Wine aficionados know that a well-paired wine enhances the flavors of whatever foods one consumes, while a poorly paired wine does the opposite. And some foods can, in turn, influence the flavors in a wine. Is there any better accompaniment to one’s favorite cheeses and/or cured meats than a good bottle of Bordeaux or a California cabernet? A team of French scientists specifically explored the role of interactions between the tannins in wine and fatty molecules known as lipids in foods to better understand what is happening at the molecular level with such complementary pairings, according to a recent paper published in the Journal of Agricultural and Food Chemistry.
Of course, taste in wine is highly subjective to the individual; we all have different combinations of taste receptors which influence how we perceive flavors. But some characteristics are quantifiable: bitterness, sweetness, sourness, and the body (or weight) of a wine. That’s the basis for the art and science of wine pairings in most fine-dining restaurants. The tannins in wine are polyphenolic compounds responsible for much of the bitterness and astringency in a given wine; they’re derived from the skins and stems of the grapes, or as a result of aging in oak barrels. Tannins pair well with proteins and fats, which offset their astringency and bitterness. That’s why wines with a heavier tannic component (such as cabernet sauvignon or barolo) go so well with cheeses and charcuterie.
The degree of residual sugar—how much sugar remains after fermentation—determines the sweetness of a wine. Very dry wines have almost no residual sugar, while very sweet dessert-type wines, such as sauternes or tokays, have high residual sugars. Sweeter wines pair well with spicy cuisines, for instance, because the sugar contrasts with the heat of the food. Acidity is a measure of how sour a given wine is, and there are three primary acids in wines. Malic acid confers a kind of green apple flavor; lactic acid confers a milky component; and tartaric acid will give wine additional bitter flavors. Wines that are more acidic pair with fatty, oily, rich, or salty foods because the acids will offset those qualities on the palate.
Finally, the amount of alcohol influences how much body (or weight) a wine has, and it gives a perception of heat on the palate. The higher the alcohol content (and the more tannins are present), the higher the perception of heat. Conventional wisdom has long-held that white wines pair well with fish or poultry while reds pair with heavier meats. But the reality is more complex. There are heavier, richer white wines (like chardonnay), and lighter red wines (like Beaujolais). It’s the weight, or body, of the wine that should be considered when making such a pairing.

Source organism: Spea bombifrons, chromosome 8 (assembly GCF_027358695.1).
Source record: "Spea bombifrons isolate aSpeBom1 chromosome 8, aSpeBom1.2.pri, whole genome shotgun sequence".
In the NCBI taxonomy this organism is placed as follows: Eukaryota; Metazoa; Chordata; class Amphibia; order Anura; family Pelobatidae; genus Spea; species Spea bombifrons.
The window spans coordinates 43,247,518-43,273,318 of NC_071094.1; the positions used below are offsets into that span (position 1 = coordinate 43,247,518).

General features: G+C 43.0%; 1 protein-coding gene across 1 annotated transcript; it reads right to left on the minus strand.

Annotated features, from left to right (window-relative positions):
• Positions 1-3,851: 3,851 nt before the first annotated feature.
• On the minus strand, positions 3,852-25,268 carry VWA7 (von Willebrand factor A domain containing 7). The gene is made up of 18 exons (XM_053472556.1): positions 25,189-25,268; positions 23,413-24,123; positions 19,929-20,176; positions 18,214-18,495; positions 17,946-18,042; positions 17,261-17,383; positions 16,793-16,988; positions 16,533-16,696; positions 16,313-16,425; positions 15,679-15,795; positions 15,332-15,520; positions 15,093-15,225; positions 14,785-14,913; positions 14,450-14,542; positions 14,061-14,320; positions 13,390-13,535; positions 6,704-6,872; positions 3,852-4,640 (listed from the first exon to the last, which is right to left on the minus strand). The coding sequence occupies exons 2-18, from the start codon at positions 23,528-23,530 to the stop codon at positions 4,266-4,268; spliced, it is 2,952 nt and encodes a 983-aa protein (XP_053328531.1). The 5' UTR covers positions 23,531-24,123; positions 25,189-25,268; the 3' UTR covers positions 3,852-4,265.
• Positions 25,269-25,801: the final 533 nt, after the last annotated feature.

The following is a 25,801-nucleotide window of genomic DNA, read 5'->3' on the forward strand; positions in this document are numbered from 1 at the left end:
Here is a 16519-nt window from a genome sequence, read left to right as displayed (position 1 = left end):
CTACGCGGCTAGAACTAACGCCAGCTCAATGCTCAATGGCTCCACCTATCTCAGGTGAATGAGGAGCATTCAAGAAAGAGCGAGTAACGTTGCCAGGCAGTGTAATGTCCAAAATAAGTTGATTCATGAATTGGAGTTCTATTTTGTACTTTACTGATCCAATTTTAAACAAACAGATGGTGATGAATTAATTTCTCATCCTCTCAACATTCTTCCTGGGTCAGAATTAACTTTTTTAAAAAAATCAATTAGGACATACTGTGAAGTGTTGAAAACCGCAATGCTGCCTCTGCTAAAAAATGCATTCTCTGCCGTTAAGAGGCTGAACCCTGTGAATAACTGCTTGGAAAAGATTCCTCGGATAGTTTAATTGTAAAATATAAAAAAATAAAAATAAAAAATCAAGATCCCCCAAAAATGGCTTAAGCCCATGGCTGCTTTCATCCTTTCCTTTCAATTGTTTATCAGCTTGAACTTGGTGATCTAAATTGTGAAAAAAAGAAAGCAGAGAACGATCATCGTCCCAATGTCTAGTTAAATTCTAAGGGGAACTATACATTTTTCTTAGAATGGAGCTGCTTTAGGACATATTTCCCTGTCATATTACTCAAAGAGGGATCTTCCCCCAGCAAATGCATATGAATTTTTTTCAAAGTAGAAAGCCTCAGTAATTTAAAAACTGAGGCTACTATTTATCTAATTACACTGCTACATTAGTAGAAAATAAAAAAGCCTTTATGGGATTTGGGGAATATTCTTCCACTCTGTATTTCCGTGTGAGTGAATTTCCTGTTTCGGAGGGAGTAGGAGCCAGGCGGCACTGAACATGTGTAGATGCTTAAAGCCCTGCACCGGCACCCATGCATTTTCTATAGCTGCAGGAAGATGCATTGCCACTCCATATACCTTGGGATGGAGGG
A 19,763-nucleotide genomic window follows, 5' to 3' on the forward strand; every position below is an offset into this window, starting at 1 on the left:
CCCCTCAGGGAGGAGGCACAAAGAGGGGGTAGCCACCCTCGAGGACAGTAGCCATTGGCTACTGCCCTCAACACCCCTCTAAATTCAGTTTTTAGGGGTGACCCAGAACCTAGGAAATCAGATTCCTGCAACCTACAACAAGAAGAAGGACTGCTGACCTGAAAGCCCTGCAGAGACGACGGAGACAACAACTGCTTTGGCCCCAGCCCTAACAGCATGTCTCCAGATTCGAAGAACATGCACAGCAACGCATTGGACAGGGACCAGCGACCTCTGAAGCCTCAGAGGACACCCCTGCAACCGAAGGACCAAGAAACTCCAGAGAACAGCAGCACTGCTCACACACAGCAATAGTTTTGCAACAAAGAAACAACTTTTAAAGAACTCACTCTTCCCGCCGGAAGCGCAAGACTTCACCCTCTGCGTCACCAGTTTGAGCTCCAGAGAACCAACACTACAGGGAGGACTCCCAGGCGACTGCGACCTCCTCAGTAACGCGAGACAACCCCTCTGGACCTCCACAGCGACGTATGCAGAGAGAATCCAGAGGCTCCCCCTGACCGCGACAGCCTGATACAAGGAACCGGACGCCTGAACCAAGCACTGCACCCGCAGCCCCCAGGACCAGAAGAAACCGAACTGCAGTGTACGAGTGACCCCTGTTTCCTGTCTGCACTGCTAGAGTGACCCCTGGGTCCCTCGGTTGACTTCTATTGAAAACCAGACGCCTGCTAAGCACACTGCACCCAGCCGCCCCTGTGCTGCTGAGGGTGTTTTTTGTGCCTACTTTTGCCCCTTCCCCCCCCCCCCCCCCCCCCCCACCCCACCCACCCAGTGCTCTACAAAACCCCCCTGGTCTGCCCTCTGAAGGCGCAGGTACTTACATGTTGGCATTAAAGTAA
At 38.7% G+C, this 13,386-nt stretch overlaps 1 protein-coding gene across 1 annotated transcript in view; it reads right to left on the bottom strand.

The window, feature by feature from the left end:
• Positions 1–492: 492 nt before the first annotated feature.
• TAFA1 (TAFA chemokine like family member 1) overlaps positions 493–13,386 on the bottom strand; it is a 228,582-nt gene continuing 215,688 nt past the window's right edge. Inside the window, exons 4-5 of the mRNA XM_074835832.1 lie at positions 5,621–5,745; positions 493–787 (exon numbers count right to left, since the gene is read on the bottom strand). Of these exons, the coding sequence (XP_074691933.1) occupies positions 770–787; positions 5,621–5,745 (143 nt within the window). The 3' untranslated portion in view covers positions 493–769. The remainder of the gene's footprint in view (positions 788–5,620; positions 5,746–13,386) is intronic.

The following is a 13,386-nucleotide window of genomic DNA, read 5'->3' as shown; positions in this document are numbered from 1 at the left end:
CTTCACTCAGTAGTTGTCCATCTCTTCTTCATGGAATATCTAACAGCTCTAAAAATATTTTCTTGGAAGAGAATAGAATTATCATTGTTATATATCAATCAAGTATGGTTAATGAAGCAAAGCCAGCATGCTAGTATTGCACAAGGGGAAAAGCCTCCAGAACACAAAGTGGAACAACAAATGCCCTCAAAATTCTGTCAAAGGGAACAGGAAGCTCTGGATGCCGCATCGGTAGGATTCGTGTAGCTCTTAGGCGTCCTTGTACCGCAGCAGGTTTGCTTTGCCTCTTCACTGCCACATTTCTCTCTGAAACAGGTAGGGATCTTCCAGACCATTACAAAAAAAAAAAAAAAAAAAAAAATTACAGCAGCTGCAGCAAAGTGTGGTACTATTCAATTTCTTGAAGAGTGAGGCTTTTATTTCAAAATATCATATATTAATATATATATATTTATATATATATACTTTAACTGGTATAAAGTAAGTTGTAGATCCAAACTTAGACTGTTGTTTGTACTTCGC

The French scientists focused their inquiry on the tannins, particularly how these compounds impact the size and stability of fat globules (lipids) in an emulsion—a common model used in experimental food studies. So they created their own emulsions in the lab out of olive oil, water, and a phospholipid emulsifier, and they added a grape tannin called catechin. Then the researchers analyzed the emulsions with a variety of techniques, including optical microscopy, electron microscopy, and nuclear magnetic resonance spectroscopy, as well as measuring droplet size with static light scattering. Their analysis showed that the presence of the grape tannin caused larger oil droplets to form.
Next, the researchers conducted a sensory evaluation, recruiting a group of male and female students from the engineering department at the University Institute of Technology of Bordeaux in Perigueaux, France. The participants were trained over a period of two weeks, learning to rank aqueous solutions of different concentrations (citric acids, caffeine, potassium aluminum sulfate), and to recognize common wine aromas, especially those relating to oils and tannins (most notably global intensity of taste, acidity, fruity, herbaceous, dried fruit, bitterness, astringency, and persistence of taste). The group sniffed five isolated aromas randomly chosen out of a possible 24 and learned to identify them.
Participants were next asked to taste various tannin solutions alone or after downing a spoonful of rapeseed, grapeseed, or olive oil. The results showed that the oils reduced the astringency of the compound, particularly the olive oil, which participants reported made the tannins taste more fruity. The French researchers concluded from all of this that tannins interact with droplets of oil in the mouth, thus making those oils less likely to bind to proteins in saliva, which causes the astringent taste.
“Dietary oils are able to decrease the astringency induced by vegetable tannins,” the authors wrote. “These findings confirm the mutual affinity between tannins and lipids as well as components of… fatty foods. Therefore, tannin-lipid interaction are now to be considered by oenologists to find the best association between too much astringent red wines and fatty foods such as cheese, meat, deli meats, or desserts, for example.”